1. re: Veggo
                    Indy 67 Dec 30, 2013 03:25 PM

                    I've eaten lunch there twice. Both times I had their delicious Cuban sandwich. The pork in the sandwich is cut from the roast pork they sell as a platter; I believe that sofrito is used to prepare the roast.

                    The second lunch, I shared a decadent wonderful piece of their Tre Leches cake.

                    1. re: Indy 67
                      Veggo Dec 30, 2013 03:56 PM

                      I'm sold! Most local Cuban sandwiches include deli cold cuts. Thanks again.

              3. r
                rasputina Dec 29, 2013 01:52 PM

                ginger garlic paste
                the trinity

                those are my most used

                1 Reply
                1. re: rasputina
                  pine time Dec 30, 2013 08:18 AM


                2. Cherylptw Dec 29, 2013 01:49 PM

                  I use most of these, especially the mirepoix, which I roast in the oven and then puree it and keep it in a jar refrigerated with a splash of olive oil over the top. It's been mentioned on Chow quite a few times. I use it for everything.

                  1 Reply
                  1. re: Cherylptw
                    fldhkybnva Dec 29, 2013 03:12 PM

                    Wow, that's a great idea!

                  2. fldhkybnva Dec 29, 2013 12:45 PM

                    All of the above, as you mentioned it's a "base" to me it's the foundation on which other flavors stand upon. I use mirepoix and soffrito most often. Sofrito and holy trinity occasionally as I really don't like bell peppers. I've never thought of duxelles in the same category but I saute mushroom and/or stems with herbs and oil at least once a day probably. We're freaks for fungus around here.

                    9 Replies
                    1. re: fldhkybnva
                      lagatta Dec 29, 2013 03:17 PM

                      I guess duxelles is a somewhat different category, but I do often use finely-chopped mushrooms, especially the stems, or if I have some slightly dried-out mushrooms in the fridge, in a mirepoix or soffritto type base. It doesn't suit all foods - what does? - but certainly adds depth of flavour to mushroom-friendly ones.

                      1. re: fldhkybnva
                        scubadoo97 Dec 29, 2013 03:20 PM

                        Agreed. These are the building blocks of a dish flavor wise

                        1. re: fldhkybnva
                          Springhaze2 Dec 29, 2013 04:01 PM

                          When you say you don't like bell peppers, do you mean green bell peppers? I am not a fan either, but I do like red or yellow or orange sweet peppers and they make a nice substitution for the green ones. I also think poblano are better than your typical green bell pepper.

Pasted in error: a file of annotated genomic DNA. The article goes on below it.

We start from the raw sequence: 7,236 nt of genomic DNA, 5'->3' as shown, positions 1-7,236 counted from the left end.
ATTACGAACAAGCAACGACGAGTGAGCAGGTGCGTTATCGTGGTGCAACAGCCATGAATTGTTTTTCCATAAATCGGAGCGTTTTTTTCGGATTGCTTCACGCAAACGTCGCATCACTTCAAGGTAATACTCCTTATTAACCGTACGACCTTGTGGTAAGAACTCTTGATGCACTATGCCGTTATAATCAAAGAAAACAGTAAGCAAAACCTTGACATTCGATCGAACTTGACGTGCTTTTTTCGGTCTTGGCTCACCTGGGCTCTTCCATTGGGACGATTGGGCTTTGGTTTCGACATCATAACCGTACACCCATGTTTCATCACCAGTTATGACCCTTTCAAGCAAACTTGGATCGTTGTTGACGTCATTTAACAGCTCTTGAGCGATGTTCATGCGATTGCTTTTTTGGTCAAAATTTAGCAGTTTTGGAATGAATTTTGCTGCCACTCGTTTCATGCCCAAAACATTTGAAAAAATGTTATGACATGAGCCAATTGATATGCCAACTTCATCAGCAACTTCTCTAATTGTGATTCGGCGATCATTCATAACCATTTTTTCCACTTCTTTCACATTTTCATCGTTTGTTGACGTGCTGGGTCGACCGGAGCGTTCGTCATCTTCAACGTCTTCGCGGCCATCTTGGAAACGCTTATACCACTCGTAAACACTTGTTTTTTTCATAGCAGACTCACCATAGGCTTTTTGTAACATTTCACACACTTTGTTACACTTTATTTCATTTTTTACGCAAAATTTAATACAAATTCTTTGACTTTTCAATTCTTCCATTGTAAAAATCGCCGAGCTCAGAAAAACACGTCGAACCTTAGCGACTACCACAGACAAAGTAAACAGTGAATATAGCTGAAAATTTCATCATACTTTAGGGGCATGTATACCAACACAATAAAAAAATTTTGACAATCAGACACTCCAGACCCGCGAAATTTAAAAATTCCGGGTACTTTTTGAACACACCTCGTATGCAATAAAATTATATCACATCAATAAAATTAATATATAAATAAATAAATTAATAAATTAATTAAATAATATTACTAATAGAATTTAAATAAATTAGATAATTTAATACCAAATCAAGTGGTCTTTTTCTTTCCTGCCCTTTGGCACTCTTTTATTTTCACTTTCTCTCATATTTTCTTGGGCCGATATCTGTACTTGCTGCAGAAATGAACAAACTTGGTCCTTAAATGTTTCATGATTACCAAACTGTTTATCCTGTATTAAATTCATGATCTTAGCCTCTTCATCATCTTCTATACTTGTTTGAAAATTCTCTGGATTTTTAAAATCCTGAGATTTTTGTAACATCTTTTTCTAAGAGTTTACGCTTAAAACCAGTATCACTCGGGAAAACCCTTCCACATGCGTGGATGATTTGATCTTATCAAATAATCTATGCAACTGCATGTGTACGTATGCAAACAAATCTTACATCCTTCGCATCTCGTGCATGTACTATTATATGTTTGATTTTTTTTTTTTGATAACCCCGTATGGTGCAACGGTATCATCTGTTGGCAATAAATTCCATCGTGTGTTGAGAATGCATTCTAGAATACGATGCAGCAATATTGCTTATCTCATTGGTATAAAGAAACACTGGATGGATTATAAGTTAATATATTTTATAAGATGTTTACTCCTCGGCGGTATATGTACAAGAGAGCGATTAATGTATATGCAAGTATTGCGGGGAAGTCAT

1. re: Springhaze2
                            fldhkybnva Dec 29, 2013 04:48 PM

                            Yea, green bell peppers mostly. I actually enjoy them if a dish is supposed to taste predominantly of peppers but not in anything else. I like red peppers on occasion but not yellow orange, all too sweet-ish for me. It sounds crazy but I have a low sweet threshold especially with veggies.

                            1. re: fldhkybnva
                              Springhaze2 Dec 29, 2013 07:15 PM

                              I agree with the green peppers. There are some dishes I make that star green peppers and I love them. (particularly a Hungarian pepper and pork dish with potatoes). On the other hand, I usually substitute red peppers for green in a soffrito or Cajun style trinity.

                              1. re: Springhaze2
                                eclecticsynergy Dec 29, 2013 07:57 PM

                                +1 on the green peppers- they really tend to take over a dish.

                            2. re: Springhaze2
                              lagatta Dec 30, 2013 06:06 AM

                              Would "Cubanelle" type peppers (pale green with thin flesh) be better than green bell peppers? I find them much easier to digest - have a hard time digesting green bell peppers. Or some long kind similar to red Hungarian or Portuguese "horn" peppers?

                              1. re: lagatta
                                Veggo Dec 30, 2013 06:55 AM

                                Or Anaheim, they are as mild as Cubanelle.

                                1. re: lagatta
                                  Kelli2006 Dec 30, 2013 12:13 PM

                                  I substitute seeded cubanelles or Poblanos for green bell peppers.

                            3. Shrinkrap Dec 29, 2013 12:45 PM

                              I almost always have a bit of sofrito (the Caribbean one) around, and lately have been using Trini "green seasoning", which is uncooked, and has a lot of cilantro flavor.

                              This one has a whole "BUNDLE" of celery! (see mirepoix thread)